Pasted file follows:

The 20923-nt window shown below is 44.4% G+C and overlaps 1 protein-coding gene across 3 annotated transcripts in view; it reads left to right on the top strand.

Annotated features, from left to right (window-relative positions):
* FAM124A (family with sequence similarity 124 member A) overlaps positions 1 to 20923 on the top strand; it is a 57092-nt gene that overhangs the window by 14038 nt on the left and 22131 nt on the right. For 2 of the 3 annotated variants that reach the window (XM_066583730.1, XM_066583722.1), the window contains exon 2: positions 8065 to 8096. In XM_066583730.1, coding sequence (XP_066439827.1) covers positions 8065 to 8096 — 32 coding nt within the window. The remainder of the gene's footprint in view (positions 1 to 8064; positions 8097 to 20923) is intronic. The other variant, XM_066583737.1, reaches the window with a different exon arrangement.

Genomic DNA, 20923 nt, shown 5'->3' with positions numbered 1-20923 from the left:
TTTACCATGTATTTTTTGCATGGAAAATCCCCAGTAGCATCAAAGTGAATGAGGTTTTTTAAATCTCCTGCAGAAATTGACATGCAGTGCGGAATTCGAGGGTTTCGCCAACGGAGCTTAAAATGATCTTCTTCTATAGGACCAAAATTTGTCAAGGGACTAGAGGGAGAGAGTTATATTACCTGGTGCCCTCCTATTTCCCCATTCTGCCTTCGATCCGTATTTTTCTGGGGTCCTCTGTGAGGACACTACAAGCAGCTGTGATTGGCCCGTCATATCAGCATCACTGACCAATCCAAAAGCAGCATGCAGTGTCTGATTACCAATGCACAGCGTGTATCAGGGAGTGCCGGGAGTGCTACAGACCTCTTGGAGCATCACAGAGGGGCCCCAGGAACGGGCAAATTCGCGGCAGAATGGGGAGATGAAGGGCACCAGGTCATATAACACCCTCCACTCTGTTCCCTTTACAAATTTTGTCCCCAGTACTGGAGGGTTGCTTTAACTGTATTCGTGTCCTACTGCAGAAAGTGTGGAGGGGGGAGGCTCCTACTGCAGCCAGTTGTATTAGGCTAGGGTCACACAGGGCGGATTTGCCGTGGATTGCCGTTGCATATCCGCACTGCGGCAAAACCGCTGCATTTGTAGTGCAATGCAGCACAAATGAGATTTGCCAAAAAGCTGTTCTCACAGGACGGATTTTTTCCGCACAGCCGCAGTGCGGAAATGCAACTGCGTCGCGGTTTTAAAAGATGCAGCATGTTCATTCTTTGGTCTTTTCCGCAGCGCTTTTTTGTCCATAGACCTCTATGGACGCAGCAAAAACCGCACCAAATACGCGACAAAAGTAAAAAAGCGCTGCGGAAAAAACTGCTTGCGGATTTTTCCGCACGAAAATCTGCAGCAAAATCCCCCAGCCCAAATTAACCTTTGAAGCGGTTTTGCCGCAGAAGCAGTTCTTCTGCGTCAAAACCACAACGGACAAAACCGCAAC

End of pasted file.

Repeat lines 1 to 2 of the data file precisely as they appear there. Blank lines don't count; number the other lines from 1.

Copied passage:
The 20923-nt window shown below is 44.4% G+C and overlaps 1 protein-coding gene across 3 annotated transcripts in view; it reads left to right on the top strand.

Annotated features, from left to right (window-relative positions):